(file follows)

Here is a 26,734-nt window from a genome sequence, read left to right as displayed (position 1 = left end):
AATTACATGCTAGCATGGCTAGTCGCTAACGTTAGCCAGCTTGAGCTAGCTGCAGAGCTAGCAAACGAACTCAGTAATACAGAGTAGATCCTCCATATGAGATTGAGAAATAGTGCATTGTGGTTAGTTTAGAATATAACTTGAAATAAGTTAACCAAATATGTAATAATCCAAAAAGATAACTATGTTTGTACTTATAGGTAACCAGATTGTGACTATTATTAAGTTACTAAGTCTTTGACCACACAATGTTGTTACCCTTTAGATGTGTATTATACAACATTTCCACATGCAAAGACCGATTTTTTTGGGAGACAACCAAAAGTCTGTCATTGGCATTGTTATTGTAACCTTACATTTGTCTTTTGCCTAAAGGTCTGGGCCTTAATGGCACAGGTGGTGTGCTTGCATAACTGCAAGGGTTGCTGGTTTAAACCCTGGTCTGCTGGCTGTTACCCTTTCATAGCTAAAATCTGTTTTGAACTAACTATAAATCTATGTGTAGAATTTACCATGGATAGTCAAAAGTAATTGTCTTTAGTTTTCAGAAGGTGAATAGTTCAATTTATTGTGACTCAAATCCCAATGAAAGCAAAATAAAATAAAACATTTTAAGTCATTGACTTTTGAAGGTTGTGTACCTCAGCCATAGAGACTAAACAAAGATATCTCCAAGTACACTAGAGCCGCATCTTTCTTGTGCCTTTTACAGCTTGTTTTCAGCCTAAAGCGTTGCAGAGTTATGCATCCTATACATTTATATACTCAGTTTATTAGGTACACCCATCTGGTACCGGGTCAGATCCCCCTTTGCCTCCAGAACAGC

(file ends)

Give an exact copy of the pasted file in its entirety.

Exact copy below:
Here is a 26,734-nt window from a genome sequence, read left to right as displayed (position 1 = left end):
AATTACATGCTAGCATGGCTAGTCGCTAACGTTAGCCAGCTTGAGCTAGCTGCAGAGCTAGCAAACGAACTCAGTAATACAGAGTAGATCCTCCATATGAGATTGAGAAATAGTGCATTGTGGTTAGTTTAGAATATAACTTGAAATAAGTTAACCAAATATGTAATAATCCAAAAAGATAACTATGTTTGTACTTATAGGTAACCAGATTGTGACTATTATTAAGTTACTAAGTCTTTGACCACACAATGTTGTTACCCTTTAGATGTGTATTATACAACATTTCCACATGCAAAGACCGATTTTTTTGGGAGACAACCAAAAGTCTGTCATTGGCATTGTTATTGTAACCTTACATTTGTCTTTTGCCTAAAGGTCTGGGCCTTAATGGCACAGGTGGTGTGCTTGCATAACTGCAAGGGTTGCTGGTTTAAACCCTGGTCTGCTGGCTGTTACCCTTTCATAGCTAAAATCTGTTTTGAACTAACTATAAATCTATGTGTAGAATTTACCATGGATAGTCAAAAGTAATTGTCTTTAGTTTTCAGAAGGTGAATAGTTCAATTTATTGTGACTCAAATCCCAATGAAAGCAAAATAAAATAAAACATTTTAAGTCATTGACTTTTGAAGGTTGTGTACCTCAGCCATAGAGACTAAACAAAGATATCTCCAAGTACACTAGAGCCGCATCTTTCTTGTGCCTTTTACAGCTTGTTTTCAGCCTAAAGCGTTGCAGAGTTATGCATCCTATACATTTATATACTCAGTTTATTAGGTACACCCATCTGGTACCGGGTCAGATCCCCCTTTGCCTCCAGAACAGC